RainOnOff - A Farewell to Nordic gloom version 2.0 TBF © AVPD 02.2001


A Farewell to Nordic gloom


In the Saga of Burnt Niall, which is part of the first written traditions from the making of the Nordic societies, a man named Darrad looks in through a peephole of a cabin where a group of women is chanting:"it rains blood,"


Despite the fact that the word or the concept ,"rain" in the present case is used as an ominous metaphor of slaying and suffering, one could venture to think that we here, in the language of the saga, are dealing with something that is at the root of the later notorious Nordic gloom, in which the rain in an endless stream has been pouring down from heavy clouds through more than thousand years, carrying melancholy as its shadow. Similar observations are made in connection with the birth of the German romantic movement at the beginning of the nineteenth century, that also tracks into Scandinavia: Caspar David Friedrich and Otto Runge both choose the Royal Danish Academy of Fine Arts in Copenhagen as their place of study,Äîwhich will show in their monumental, dramatic nature scenarios of the Nordic landscape that in melancholically saturated colours surround the small, fragile human being.


Phenomenologically the rain appears in all shades of the artistic spectrum. The rain is a striking motif and a pronounced mood-creating figure: a natural romanticist (nature-romantic) notion of the rain as the face of despondency and melancholy. In Nordic literature, poetry, rock and pop texts, photography, film and, not least in visual art, the rain has through this last century had its prominent place. The presence of the rain in the Nordic gloom talks about the yearning for the genuine, for the true nature, but in our view the belief in the naked genuine is an illusion. That the Nordic man should carry a sadness gene is a thing of the past. The project RainOnOff marks AVPD,Äôs termination of this chapter of the gloom.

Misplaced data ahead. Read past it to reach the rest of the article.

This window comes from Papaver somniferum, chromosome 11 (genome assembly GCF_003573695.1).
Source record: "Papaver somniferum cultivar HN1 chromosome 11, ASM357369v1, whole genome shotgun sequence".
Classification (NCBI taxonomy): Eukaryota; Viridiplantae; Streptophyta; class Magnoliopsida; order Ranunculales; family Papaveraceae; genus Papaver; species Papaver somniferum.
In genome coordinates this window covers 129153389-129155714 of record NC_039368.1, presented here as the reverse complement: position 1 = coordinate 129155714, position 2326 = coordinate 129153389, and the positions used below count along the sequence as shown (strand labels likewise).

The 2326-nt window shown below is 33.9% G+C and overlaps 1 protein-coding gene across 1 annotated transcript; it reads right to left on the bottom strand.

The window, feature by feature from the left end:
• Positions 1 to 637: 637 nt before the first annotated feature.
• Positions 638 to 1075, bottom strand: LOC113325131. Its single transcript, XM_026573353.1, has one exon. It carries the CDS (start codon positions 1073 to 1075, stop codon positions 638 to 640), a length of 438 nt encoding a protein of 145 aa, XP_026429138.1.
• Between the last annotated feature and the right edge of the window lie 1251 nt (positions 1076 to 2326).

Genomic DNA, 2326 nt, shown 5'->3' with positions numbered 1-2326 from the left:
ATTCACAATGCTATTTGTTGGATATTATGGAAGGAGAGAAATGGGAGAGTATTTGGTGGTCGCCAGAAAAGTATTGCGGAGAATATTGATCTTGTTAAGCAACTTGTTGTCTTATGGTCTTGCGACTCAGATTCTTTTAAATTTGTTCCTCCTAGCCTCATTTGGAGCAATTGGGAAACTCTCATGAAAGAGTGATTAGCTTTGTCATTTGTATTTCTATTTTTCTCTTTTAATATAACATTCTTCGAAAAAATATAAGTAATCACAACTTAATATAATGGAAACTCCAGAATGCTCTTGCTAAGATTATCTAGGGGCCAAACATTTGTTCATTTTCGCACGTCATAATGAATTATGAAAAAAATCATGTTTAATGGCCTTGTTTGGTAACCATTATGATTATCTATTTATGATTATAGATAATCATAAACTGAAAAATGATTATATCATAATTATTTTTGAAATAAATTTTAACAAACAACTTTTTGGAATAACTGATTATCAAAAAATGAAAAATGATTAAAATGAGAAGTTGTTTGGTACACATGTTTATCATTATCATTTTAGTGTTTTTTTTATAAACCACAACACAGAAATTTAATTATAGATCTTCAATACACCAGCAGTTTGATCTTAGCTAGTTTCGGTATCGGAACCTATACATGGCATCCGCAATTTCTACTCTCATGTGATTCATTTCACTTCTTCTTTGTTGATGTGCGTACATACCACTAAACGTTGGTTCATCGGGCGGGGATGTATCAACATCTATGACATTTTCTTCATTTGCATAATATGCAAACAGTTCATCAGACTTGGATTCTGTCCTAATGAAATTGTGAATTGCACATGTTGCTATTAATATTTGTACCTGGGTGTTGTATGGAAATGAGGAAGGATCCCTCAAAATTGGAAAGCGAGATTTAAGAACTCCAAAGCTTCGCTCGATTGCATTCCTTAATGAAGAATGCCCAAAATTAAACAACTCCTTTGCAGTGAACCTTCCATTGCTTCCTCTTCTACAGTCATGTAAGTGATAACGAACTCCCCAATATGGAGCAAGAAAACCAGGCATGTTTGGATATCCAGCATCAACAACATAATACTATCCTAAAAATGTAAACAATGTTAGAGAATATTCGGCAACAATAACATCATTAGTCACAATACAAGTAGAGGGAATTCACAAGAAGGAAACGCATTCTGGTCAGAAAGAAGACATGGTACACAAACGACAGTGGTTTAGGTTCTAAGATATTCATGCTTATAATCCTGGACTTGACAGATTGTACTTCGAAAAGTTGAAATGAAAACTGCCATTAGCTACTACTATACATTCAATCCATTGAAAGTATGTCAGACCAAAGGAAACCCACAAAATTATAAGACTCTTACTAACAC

The natural nature. Weeping figs and waterfall in the hall. Water World with realistic waves and palm groves. Hothouses. The mall,Äôs roofed city. Indoor ski runs. River systems that are brought back to their original winding. Put & Take lakes. Systematized woods. Nature reserves.


RainOnOff manifests itself as a constructed, temporary shower in a street. This constructedness is a result of our passion and attraction to the film,Äôs artificial set-up, asserting through the use of scenographical effects its own reality.


Specifically for RainOnOff we adopt one of the illusory devices of the film and bring it into an urban space. The set-up that in the space of the film is hidden or cut away, is laid open in our project, and the rain as ambassador for a natural romanticist (nature-romantic) notion is deconstructed into a synthesis of artificiality and authenticity.


The uncontrollable primitive force and the emotional states of mind attributed to the rain are deromanticized and dismantled through RainOnOff and are left behind as a man-made construction which can be turned on and off.